Adam Bemma | January 20, 2014
Daniel Kimani did not think much about farming when he was growing up. But he has become a national figure since he started fish farming. Mr. Kimani has been featured on Kenyan radio and television.
The 29-year-old from Kenya’s Nyandurua County, about 150 kilometres northwest of Nairobi, graduated from university with a diploma in engineering. Frustrated with the lack of available jobs, he started raising fish after hearing on the radio how agriculture could transform his life.
Mr. Kimani says, “My dream is to become the best young farmer in Africa and be recognized as such by the [United Nations] Food and Agriculture Organization.” He is already being hailed as a Mkulima Young [Young Farmer] Champion.
Mkulima Young was founded in January 2013 as a community-based Facebook page. It has grown into a social media platform which engages Kenyan youth in agriculture via the internet and radio. More than 26,000 people have liked its Facebook page, and it recently added Twitter and YouTube to its social media arsenal as it reaches out to rural and urban youth in Kenya.
Samson Ndung’u lives in Murang’a, a town about 60 kilometres northeast of Nairobi. The twenty-three-year old was known for ferrying passengers on the back of his boda-boda, or motorcycle taxi. While driving a regular client home last year, he tuned his bike’s radio to Coro FM. The station was airing a farming program which mentioned Mkulima Young.
Mr. Ndung’u was intrigued. He recognized a great opportunity when he heard one. So he decided to start a business growing crops in his family’s garden. He harvests vegetables such as peppers, tomatoes, spinach and cucumber, which he sells through Mkulima Young’s market page. He, too, has been awarded the status of Mkulima Young Champion.
Joseph Macharia is the founder of Mkulima Young. The thirty-seven-year-old describes Mkulima Young Champions as young people who are not only successful in agriculture, but are inspiring others to do the same.
Mr. Macharia is an agricultural expert and former extension officer. He says: “By having Mkulima Young Champions … the attitude of the youth [towards agriculture] has changed, from viewing it as an activity for the old to a profession that they can mint millions from.”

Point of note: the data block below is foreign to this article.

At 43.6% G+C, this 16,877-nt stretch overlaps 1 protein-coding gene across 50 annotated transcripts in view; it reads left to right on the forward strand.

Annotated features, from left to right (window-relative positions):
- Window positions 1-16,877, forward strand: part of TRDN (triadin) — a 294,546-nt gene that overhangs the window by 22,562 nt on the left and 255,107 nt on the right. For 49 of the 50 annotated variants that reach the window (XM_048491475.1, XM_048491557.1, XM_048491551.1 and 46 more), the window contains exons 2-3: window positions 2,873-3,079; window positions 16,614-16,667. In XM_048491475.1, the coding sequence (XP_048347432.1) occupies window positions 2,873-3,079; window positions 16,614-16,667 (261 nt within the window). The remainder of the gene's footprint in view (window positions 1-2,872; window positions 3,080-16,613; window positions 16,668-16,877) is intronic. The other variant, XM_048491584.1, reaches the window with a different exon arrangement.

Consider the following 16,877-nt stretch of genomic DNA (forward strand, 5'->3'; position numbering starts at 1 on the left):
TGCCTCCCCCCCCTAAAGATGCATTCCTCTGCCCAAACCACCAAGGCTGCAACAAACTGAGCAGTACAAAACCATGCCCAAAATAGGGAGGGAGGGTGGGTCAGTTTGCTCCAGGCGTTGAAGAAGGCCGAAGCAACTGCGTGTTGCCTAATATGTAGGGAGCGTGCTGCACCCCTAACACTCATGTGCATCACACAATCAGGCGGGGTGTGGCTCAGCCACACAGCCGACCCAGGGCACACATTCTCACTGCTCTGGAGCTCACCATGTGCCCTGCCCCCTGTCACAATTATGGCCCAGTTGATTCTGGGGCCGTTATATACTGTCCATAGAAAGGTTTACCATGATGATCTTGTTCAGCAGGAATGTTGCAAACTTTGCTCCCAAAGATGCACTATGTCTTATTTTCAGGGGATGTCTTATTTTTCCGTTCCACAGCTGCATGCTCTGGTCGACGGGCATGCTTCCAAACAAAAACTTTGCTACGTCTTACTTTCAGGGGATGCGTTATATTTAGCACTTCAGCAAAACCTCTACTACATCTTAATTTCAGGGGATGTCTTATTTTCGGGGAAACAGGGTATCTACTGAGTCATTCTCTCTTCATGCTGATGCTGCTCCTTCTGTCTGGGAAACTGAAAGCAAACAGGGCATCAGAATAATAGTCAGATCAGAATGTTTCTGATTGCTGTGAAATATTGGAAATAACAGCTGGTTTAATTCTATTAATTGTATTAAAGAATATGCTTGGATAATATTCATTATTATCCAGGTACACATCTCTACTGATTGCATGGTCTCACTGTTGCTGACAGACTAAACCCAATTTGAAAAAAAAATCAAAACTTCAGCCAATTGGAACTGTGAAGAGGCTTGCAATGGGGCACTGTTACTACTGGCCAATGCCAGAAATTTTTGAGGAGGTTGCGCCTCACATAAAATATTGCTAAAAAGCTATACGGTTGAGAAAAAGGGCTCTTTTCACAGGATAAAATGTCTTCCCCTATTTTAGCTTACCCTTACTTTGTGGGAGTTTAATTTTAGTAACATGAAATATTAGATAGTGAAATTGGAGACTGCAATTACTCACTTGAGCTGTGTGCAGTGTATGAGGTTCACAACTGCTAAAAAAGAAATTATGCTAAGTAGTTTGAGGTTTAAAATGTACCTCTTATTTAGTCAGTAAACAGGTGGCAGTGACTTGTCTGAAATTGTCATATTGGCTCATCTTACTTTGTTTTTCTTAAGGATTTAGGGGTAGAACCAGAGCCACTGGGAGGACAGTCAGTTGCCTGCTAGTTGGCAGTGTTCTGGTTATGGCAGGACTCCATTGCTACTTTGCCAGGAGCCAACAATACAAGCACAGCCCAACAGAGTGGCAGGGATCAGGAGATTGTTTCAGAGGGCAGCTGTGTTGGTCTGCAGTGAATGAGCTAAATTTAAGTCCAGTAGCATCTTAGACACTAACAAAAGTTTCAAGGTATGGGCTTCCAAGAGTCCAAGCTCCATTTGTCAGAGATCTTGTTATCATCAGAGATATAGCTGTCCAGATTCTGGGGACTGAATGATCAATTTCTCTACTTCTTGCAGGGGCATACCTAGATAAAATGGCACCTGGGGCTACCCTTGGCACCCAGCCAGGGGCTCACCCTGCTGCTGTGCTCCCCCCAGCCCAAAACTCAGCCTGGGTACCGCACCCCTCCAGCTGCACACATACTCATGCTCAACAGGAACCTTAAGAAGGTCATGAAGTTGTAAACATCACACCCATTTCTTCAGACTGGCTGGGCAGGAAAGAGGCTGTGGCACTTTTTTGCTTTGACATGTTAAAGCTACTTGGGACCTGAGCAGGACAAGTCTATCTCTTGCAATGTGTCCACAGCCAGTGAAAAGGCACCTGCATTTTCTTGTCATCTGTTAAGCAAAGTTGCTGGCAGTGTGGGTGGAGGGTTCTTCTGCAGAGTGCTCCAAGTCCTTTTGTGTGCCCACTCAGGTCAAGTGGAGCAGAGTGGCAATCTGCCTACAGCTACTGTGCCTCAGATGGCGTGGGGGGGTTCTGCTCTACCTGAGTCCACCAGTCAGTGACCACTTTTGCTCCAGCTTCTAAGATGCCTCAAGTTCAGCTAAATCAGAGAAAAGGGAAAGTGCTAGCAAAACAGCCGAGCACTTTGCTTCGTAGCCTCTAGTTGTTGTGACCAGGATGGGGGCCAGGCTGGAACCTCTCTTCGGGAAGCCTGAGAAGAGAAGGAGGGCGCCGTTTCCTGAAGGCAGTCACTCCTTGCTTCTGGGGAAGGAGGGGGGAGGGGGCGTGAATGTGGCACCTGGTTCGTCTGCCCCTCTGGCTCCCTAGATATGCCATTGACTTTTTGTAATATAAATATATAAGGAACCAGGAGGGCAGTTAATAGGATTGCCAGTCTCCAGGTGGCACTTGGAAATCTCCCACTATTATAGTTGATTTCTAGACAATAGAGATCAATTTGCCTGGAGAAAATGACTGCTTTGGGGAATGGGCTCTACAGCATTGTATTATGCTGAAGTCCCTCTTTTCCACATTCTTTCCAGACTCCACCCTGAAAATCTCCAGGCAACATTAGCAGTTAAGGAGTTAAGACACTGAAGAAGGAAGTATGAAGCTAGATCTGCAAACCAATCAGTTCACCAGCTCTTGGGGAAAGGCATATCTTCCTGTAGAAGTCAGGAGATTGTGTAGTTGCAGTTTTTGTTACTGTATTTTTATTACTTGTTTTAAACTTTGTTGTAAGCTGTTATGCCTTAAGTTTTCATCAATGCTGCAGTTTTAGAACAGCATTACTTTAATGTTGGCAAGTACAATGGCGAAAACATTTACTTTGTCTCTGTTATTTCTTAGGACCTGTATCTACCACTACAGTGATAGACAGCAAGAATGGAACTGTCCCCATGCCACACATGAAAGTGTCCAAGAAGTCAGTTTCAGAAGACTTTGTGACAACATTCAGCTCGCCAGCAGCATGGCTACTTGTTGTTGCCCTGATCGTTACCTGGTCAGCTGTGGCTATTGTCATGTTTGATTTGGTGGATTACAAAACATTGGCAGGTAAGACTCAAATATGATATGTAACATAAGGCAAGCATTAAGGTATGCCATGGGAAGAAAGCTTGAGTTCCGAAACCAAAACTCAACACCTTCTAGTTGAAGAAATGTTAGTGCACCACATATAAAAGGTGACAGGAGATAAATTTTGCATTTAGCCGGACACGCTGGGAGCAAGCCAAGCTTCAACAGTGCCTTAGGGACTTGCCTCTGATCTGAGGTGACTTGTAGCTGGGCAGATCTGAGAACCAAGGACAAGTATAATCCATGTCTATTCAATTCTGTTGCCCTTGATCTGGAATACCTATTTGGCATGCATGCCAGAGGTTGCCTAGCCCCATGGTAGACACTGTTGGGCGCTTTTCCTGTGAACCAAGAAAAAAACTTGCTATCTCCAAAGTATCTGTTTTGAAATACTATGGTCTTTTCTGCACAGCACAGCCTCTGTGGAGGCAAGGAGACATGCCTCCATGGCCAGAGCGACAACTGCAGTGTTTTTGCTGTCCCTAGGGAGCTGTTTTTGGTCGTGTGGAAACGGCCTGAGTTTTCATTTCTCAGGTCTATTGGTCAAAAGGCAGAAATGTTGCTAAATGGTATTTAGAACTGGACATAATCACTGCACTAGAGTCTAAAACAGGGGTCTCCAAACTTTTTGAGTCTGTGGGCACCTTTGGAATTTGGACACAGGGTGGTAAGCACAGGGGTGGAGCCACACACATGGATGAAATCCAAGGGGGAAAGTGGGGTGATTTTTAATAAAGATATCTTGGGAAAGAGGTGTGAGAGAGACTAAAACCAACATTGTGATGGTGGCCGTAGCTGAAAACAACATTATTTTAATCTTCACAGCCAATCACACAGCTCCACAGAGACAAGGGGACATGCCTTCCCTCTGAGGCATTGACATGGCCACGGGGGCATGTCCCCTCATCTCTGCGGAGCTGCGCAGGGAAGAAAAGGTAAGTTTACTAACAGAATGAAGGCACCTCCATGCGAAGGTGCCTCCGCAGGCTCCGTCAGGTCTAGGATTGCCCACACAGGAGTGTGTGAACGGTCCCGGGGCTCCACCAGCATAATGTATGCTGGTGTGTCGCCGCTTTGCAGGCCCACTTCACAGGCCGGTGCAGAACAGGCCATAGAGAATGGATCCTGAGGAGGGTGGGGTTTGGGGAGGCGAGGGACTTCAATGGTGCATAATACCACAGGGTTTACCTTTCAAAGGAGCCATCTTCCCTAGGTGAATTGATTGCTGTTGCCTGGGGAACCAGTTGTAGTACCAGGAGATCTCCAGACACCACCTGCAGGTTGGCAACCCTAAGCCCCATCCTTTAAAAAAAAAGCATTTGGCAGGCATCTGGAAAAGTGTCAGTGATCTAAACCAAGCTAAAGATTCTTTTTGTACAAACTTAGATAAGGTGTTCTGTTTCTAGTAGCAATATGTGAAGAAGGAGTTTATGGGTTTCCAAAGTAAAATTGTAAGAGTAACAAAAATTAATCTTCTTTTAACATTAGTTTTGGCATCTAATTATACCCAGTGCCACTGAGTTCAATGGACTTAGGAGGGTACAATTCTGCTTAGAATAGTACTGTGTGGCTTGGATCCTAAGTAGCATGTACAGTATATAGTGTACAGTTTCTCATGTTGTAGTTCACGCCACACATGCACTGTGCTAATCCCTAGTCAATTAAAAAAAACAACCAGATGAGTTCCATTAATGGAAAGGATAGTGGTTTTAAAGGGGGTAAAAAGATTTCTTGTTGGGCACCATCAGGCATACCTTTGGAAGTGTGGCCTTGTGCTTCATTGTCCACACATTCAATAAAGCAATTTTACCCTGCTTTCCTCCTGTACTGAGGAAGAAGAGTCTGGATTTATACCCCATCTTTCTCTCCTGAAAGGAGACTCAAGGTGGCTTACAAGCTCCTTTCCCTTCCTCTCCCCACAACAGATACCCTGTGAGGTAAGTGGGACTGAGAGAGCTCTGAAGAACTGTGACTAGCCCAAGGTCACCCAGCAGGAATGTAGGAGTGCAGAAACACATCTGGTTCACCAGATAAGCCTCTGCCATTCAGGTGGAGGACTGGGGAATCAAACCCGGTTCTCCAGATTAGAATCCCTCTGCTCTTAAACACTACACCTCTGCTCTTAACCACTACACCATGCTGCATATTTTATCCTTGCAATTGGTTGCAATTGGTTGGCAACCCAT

Mr. Macharia uses social media to rebrand farming to thousands of Kenyan youth. Mkulima Young has created a virtual marketplace called Mkulima Soko [farmer’s market] where farmers can sell their crops online.
Mr. Macharia says, “The culture is changing. You’d be surprised at how many rural youth are on social media.” Through the Mkulima Soko site, young farmers have made 3,000 online sales. Over 10,000 new users have registered for the site.
Margaret Muchui is the principal research officer at the Kenya Agricultural Research Institute, or KARI. Ms. Muchui coordinates KARI projects that involve youth across Kenya, and has monitored the growth of Mkulima Young over the last year. She says, “They have seen that it is possible to get more money from agriculture compared to formal employment.”
Ms. Muchui sees Mkulima Young as a forum where young people can engage with each other and share concerns and ideas. She adds: “It’s been quite successful because it is an interactive forum. The answers to many questions, or solutions to technology or markets, are provided online. The youths make money from their enterprises.”
Mr. Kimani’s farming techniques are inspiring. The waste from his fish ponds is filtered through stone-filled settlement chambers. Then it is used as fertilizer for his strawberry plants, which he irrigates with the filtered water.
Mr. Kimani says: “Through Mkulima Young, I’ve become a fish farming consultant and a farm manager in one of the biggest trout fish farms in Kenya. I was earning [$650 US] but now I’m earning more than [$1,650 US] per month.”